Mr. Ceeraz Shares Exam Insights at Education in Action

Education in Action - GCSE Science Trip

By Thihansa (Fifth)

On Monday 24th November, students from the U4th attended the Education in Action- GCSE Science event at the Emmanuel Centre in London, where we were given interesting talks from teachers, scientists and doctors ranging from helioseismology to the foundations of organic chemistry.

We set off from school at 8:00am, taking the minibus to Loughton Station before catching the train to St James’ Park. After a short walk, we arrived at the Emmanuel Centre. The Emmanuel Centre is a state-of-the-art centre, which hosts numerous lectures and events from Education in Action throughout the year. Having arrived an hour early, we were lucky enough to get front-row seats, which made the talks even better.

Our first talk was by Dr Tishtrya Mehta, an astrophysicist, who introduced us to helioseismology- the study of earthquakes on the Sun.  This refers to the idea that the only way that we can find out about what materials there are in the Sun is to listen to its vibrations, so Dr Mehta played us the sound made by the Sun. She introduced us to ideas like resonance, and linked ideas of waves from Physics to the Solar System.

After a short break, we were then given a talk by Rebecca Nesbit, about her latest book, Tickets for the Ark, and she asked us how we choose which animal to save between honeybees or hair worms. Honeybees themselves have an amazing symbiosis with humans (we take honey from bees, and bees pollinate our plants). The population of honeybees are increasing every year, despite the overall decline in the number of bees. Then, we were introduced to the horse hairworm- a parasite which infects crickets, and despite it seeming quite gross at first, conserving this species could increase the numbers of other species. Fun fact- conservation depends on the appearance of species- and for this very reason, pandas receive the most funding.

The next talk was given by Dr Simon Clark, on how to build an atmosphere from scratch. There are four main steps to do this: firstly, you need to find yourself a planet. Then, you need to get a bunch of gases: e.g. nitrogen, oxygen, carbon dioxide etc. Next, you need a heat source for the atmosphere to flow, like the Sun is for the Earth. And finally, you need to let the air flow according to the pressure. We also learned about the Coreolis Effect, which causes planetary winds to flow to the right and flow to the left in the Southern Hemisphere. If you want to find out more, check out this website recommended by Dr Clark: earth :: a global map of wind, weather, and ocean conditions (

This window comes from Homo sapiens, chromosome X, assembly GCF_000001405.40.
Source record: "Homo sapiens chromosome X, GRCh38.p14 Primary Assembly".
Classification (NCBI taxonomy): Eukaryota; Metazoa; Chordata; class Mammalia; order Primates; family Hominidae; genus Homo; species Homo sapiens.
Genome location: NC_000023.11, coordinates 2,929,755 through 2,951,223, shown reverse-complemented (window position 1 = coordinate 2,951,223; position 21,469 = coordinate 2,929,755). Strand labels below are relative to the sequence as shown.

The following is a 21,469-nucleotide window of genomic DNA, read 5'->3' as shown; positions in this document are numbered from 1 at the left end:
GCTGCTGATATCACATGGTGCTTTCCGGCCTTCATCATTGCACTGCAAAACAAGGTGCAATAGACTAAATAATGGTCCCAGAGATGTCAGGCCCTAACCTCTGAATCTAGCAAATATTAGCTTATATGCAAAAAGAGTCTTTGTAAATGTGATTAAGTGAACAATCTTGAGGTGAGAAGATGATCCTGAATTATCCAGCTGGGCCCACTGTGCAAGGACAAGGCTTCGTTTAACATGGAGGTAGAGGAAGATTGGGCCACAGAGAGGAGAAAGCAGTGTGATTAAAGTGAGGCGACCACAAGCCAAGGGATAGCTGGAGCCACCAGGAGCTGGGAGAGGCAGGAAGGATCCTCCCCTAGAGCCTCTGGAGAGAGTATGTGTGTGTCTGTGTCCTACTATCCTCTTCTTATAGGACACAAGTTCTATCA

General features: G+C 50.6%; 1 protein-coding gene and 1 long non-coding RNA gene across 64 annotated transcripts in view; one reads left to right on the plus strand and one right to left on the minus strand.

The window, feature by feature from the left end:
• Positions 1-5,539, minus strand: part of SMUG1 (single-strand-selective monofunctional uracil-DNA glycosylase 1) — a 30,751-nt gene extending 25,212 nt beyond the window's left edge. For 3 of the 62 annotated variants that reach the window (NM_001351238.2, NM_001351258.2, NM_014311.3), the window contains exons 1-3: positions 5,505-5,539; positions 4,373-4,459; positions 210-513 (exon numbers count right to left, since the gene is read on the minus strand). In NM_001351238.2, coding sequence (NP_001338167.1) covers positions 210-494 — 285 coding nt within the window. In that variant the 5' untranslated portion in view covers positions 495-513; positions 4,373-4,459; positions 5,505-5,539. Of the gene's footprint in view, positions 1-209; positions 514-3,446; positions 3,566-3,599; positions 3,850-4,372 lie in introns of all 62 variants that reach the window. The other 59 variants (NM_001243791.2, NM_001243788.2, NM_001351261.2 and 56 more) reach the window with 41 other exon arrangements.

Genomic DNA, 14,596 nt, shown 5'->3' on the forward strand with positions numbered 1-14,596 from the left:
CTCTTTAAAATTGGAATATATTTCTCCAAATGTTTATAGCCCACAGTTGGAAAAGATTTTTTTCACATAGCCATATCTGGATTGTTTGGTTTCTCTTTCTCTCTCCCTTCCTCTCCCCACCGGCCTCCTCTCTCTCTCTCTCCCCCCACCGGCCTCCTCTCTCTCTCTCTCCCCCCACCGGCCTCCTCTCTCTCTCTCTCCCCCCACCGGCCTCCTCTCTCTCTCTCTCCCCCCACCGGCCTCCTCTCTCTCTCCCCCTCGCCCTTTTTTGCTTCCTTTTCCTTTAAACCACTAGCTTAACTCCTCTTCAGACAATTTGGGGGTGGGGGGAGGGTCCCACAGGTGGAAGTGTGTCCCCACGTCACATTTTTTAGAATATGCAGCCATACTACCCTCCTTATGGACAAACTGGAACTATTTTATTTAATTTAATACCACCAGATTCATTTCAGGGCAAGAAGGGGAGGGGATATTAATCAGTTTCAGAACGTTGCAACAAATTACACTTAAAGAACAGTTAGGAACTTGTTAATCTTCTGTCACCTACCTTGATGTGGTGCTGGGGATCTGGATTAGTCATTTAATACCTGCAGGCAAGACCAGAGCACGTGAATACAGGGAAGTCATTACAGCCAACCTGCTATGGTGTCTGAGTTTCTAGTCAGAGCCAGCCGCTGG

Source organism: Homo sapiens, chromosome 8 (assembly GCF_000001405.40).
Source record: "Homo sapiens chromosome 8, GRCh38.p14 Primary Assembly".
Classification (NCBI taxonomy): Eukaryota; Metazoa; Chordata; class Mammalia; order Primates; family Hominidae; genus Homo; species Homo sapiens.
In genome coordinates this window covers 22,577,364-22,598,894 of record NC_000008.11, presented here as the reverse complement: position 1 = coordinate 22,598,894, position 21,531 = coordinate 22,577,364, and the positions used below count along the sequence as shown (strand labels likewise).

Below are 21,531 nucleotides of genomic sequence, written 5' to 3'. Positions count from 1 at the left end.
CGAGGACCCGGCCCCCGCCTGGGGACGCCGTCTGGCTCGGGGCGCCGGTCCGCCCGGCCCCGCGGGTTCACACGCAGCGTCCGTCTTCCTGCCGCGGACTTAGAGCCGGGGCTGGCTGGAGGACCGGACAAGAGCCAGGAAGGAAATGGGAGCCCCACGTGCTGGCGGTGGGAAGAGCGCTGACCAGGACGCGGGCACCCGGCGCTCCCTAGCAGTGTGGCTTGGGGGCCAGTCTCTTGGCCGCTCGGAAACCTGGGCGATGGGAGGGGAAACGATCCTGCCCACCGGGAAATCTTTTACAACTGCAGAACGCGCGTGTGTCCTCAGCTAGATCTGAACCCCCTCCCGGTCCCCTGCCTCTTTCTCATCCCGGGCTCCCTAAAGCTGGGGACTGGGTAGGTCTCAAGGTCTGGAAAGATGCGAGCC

After our 1 hour lunchbreak was the best session of the day by Mr Ceeraz himself, on revision! Mr Ceeraz gave us some tips for revision, such as making sure to embed questions into your revision, making good use of the specification, remembering the practicals and the importance of retrieval practice. We also had an exercise to practise active revision- we were shown the circuit symbols we need to know for the GCSE and had a set amount of time to memorise all of them before the words would disappear. Everyone found the session really useful in helping us to learn how to revise more effectively.

Next the presenter of the event, Greg Foot, gave us a talk about topics from his own show on Radio 1: Sliced Bread, where he investigates different wonder products. He talked to us about ice baths, toothbrushes and energy drinks. First of all, we were asked whether we think ice baths can improve our sleep. Roughly 50% of us thought that they did, and we were right. Ice baths cause you to shiver from the cold, which uses deep skeletal muscle that are usually relaxed. This tires us out and helps us get to sleep more at night. We also looked at toothbrushes, and, whilst a large proportion of us use electric toothbrushes, surprisingly manual toothbrushes can be equally effective, and with regards to oscillating or vibrating electric toothbrushes, there isn’t much difference between them.

The last session of the day was on the Colourful Creation of Organic Chemistry. Organic chemistry is primarily concerned with carbon. In the 1820s, quinine was the early treatment for malaria. It was incredibly important for preventing the malaria parasite from borrowing into red blood cells so it was incredibly sought after by the French and the Spanish. We also looked at different scientists, such as Friedrich Wöhler, who discovered isomers, which are compounds with the same molecular formula but different structures. It was also really interactive because we used beach balls to demonstrate how the wavelength of light absorbed is dependent on the structural formulae of compounds.

This was a great experience for us to expand our knowledge and explore aspects of science which we had never considered before. We are very grateful to Mr Ceeraz and Ms. Chana for the opportunity.

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